How Can I Get My Cat to Stop Eating Paper?

After learning why a cat consumes paper and what factors may contribute to this habit, you may be thinking of ways to help your feline friend stop this behavior.

Preventing your cat from ingesting paper and other non-edible items in the home requires you to take some precautions.

Below are some of the most common strategies you can use to help your pet cat stop eating paper.

Sometimes, a cat’s behavior might be a result of depression and this can lead to compulsive eating and drinking.

Using Deterrents

If your feline’s behavior has become more frequent and you have clearly seen that your pet has been eating non-edible items, then it’s time to take measures to get your cat to understand the difference between inedible and edible materials.

You can use substances that can distress your pet cat such as citrus peels, hot pepper powder, Tabasco sauce, or bitter apple spray.

Put these items in areas where you saw your cat nibbling frequently.

Whenever the pet approaches the harmful substance, it may make an unpleasant smell and taste thus discouraging him from consuming the paper in the future.

Hide The Things A Feline Chews On

Cats are natural predators, thus they have been observed to gnaw on ears and tails of other cats so as to have a taste of blood.

Destroying objects or things that they chew on can deter their behavior and discourage their need for marking their territory with chewed object by destroying them.

Provide Your Cat With Toys

Providing toys for your cat will not only provide them an outlet for their energy and boredom, but will also reduce their need to chew on other objects.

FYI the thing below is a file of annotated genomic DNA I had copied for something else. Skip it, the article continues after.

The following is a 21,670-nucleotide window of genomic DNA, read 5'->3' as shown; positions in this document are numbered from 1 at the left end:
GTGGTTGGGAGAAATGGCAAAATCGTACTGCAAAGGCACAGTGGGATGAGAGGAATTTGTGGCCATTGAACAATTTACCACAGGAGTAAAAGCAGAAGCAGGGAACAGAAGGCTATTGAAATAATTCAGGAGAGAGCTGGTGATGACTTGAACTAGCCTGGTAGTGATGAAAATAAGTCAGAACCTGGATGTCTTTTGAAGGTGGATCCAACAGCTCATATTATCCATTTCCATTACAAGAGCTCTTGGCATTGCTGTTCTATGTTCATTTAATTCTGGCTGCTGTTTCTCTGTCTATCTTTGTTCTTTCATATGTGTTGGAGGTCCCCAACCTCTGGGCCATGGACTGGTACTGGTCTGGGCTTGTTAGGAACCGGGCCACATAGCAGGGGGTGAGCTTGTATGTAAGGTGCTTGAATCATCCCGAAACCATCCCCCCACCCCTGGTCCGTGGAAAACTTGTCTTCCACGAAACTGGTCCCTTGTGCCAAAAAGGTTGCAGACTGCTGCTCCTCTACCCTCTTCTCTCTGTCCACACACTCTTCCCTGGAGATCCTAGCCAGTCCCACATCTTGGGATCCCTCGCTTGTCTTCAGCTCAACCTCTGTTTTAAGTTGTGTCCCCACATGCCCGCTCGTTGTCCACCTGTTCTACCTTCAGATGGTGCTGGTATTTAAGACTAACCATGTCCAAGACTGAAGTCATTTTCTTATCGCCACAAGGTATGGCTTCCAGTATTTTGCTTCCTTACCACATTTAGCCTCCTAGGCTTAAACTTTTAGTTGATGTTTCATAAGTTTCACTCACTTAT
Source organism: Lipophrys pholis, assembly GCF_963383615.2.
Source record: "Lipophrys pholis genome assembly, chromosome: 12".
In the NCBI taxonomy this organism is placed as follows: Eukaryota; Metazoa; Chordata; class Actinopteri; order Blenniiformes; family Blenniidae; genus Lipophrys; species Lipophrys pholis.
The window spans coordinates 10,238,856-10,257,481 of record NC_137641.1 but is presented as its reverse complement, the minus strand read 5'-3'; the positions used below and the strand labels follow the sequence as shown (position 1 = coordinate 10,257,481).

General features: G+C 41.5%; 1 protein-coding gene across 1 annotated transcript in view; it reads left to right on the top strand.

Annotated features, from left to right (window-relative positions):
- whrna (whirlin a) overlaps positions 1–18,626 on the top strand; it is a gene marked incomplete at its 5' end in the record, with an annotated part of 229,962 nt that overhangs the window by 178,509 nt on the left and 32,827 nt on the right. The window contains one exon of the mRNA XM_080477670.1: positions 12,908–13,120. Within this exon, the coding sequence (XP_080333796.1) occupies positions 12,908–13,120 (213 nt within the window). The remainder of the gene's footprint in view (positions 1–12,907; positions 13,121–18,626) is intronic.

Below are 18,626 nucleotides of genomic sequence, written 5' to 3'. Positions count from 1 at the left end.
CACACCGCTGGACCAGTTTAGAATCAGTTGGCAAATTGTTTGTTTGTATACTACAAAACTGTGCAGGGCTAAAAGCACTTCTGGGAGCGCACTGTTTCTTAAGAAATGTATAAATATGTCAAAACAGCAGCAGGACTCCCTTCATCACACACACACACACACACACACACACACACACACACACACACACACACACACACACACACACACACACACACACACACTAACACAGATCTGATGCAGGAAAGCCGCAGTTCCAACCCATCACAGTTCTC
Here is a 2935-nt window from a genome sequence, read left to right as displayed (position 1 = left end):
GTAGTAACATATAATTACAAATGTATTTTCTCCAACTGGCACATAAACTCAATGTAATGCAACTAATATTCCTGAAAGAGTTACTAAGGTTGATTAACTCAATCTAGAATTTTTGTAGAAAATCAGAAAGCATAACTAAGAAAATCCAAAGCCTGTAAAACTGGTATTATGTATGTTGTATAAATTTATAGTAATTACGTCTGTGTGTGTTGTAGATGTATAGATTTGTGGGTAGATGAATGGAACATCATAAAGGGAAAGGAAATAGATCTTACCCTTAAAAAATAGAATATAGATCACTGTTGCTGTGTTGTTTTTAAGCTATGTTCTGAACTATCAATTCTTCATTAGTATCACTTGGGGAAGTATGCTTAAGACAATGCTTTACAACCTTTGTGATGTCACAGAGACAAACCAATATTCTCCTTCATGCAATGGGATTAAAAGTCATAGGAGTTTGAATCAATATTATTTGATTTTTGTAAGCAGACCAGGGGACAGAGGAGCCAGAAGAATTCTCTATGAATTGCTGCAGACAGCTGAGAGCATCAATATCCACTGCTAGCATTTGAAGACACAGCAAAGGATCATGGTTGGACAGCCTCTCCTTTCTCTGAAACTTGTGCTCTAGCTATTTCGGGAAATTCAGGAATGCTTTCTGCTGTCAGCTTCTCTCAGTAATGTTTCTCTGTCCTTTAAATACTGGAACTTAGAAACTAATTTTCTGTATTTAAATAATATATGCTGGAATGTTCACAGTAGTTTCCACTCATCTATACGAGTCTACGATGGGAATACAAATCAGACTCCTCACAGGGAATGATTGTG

Spend Some Time

Pets like being near the people they care about, preferably their humans, and this should provide you with an opportunity to bond with your pet pet as well as show the human side of your pet.

Cats also tend to reduce their stress levels if they get regular interaction with their owners. If your pet is nervous or stressed, spend time playing with or petting your pet.

Playtime with your pet is not only vital for keeping your pet active but also important in building a strong bond between the two of you.

Cats, on the other hand, are said to play more than dogs and thus by providing toys and playtime for your feline, you can reduce his need to chew on objects in your home.

Can Cats Get Sick From Eating Paper?

When they consume an inedible substance, cats usually swallow it with no issue. However, if the substance is toxic or likely to cause blockages in your pet cat’s digestive tract, then it might be a case of poisoning and the cat might develop stomach ulcers and other hurdles in its digestive system.

This may be fatal and might even lead to death. Therefore, if you suspect that your pet has been eating paper excessively, you need to take immediate measures to control the behavior.

Is It Safe for Cats to Eat Paper?

Paper is only safe for cats if it’s of high quality and less abrasive and non-toxic in nature.

However, papers with pesticides and dyes on them can cause harm to your cat’s health.

For instance, some papers may have ink or chemicals which might lead to vomiting or diarrhea.

However, eating some paper products may not cause any serious harm to your cat.

Cats usually tend to eat less quality papers as they find it hard to digest them and also to chew on them.

Also Read: Why Do Cats Crab Walk?

Final Words

Stress or boredom may also lead to cats eating paper or other harmful items found around your home.

Include lots of playing each day, and offer treats regularly to reduce stress and encourage bonding between you and your cat.

If your household has recently changed, such as the arrival of a new family member, you may want to spend more time with your feline pet so that they don’t feel left out in the new environment.

It may take some time to get to the bottom of your cat’s chewing habit.

However, once this behavior has been eliminated from your kitty’s life, you can be sure that you’re well on your way to a healthy relationship with your feline friend.